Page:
The Hauser Story
In 1959 Bob Rush, a Village Missionary, drove down from a
neighboring town to a rural community called Hauser. He was asked to conduct
worship services for a small group of people, meeting for Sunday School in the
Sunny Hill Community building. After a couple of months of Sunday afternoon
meetings, the people asked Village Missions to send them their own Missionary.
In the fall of 1959, the Alton Williams family came. Under their leadership the
The first project in 1959 was to construct a house for a parsonage and then a basement facility for worship and Sunday School. This was all accomplished by the missionaries and volunteer labor in less than four years.
The J. Q. Hunter family with their six children followed the Williams. For two years they worked hard visiting every home in the community. In this, the lowest-churched county in the nation, the work was difficult and discouraging. There was minimal response and growth.
In 1965, Village Missions sent
A new sanctuary was begun by two of the men, both of whom moved a few months later! With neither men nor money, the Wiggers faced the challenge of their life. With faith in God and a vision to reach the Community, they prayed a lot for God's plan and strength. Evangelistic Bible studies and Friendship Bible Coffees were started to reach people in their homes.
At the same time, mostly with the help of one man (a retired, converted logger), Pastor Wiggers worked on the new sanctuary 35 to 40 hours a week plus all the full duties of a minister. Each month they trusted God to supply money for materials. And He always sent in the amount needed each month.
During the construction process the Lord began to build His church. Men, women and families came to Christ through the Home Bible Studies. Faith and excitement began to build in the congregation as they saw what God was doing. New Christians were trained to guide Bible studies. Those who were reached through the Bible studies came into the church. Within two years, the new sanctuary was dedicated, debt-free, and the church began to support itself.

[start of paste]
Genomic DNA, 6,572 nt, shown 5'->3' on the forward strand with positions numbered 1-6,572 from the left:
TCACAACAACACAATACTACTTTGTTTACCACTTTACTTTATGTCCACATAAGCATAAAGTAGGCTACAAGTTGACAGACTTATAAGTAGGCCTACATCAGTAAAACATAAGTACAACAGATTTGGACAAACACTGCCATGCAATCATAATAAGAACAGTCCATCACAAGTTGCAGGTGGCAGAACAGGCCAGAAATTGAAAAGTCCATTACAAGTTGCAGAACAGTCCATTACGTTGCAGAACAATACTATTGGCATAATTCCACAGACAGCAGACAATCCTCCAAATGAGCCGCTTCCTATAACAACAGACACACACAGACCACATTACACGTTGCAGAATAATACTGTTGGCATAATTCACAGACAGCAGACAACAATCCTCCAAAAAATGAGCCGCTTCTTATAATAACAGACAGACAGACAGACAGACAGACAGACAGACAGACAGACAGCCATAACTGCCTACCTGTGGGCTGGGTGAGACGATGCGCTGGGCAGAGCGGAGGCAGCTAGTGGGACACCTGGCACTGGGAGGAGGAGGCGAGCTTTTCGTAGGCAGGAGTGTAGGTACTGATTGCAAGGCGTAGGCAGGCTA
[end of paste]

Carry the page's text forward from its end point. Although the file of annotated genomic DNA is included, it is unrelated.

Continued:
A couple of years later, another facility was built to provide room for the growing church. Two services were begun each Sunday morning to accommodate the people. It became clear that God was performing a miracle.
In 1975, by faith, a 13,500 sq. foot complex was designed
to meet the envisioned future needs of the
Within a year the church was dealt a staggering blow. The economy took a turn for the worse. People moved away in droves. Almost every week a family or two moved away to find employment. Within two years, more than 200 families left the church and the area.
During this discouraging time, we put a strong emphasis on our small home-Bible-study groups to provide support, meet personal needs and knit the church together. New people continued to come in, though not quite as fast as they moved out.
In the late 1990’s, as the church body began to regain some of it’s former size and health. With three weekend celebrations, including Saturday evening, attendance again averaged around 800-900.
With a growing need for a place where the church could gather to eat and fellowship together, a remodel of the foyer and the addition of the Family Room was begun in the year 2000 and completed in 2003. Again, this project was built by-faith, and dedicated debt-free.
At the end of 2003 Pastor Mel announced his retirement
when he reached 70 years of age. A
search was begun for a successor. Having
been a part of the Village Missions family since the beginning, the elders
asked Village Missions to appoint the next senior pastor. After much prayer,
For many reasons, the church demographics began to shift, with more young families and many more young children. While the overall attendance has remained stable, the church is made up of more young families, and is being stretched in healthy ways as we seek to minister to those the Lord is sending. Our faith is being challenged more each day to trust our great God to supply all our needs and to provide vision, people and finances to reach thousands on the Southern Oregon Coast for Christ.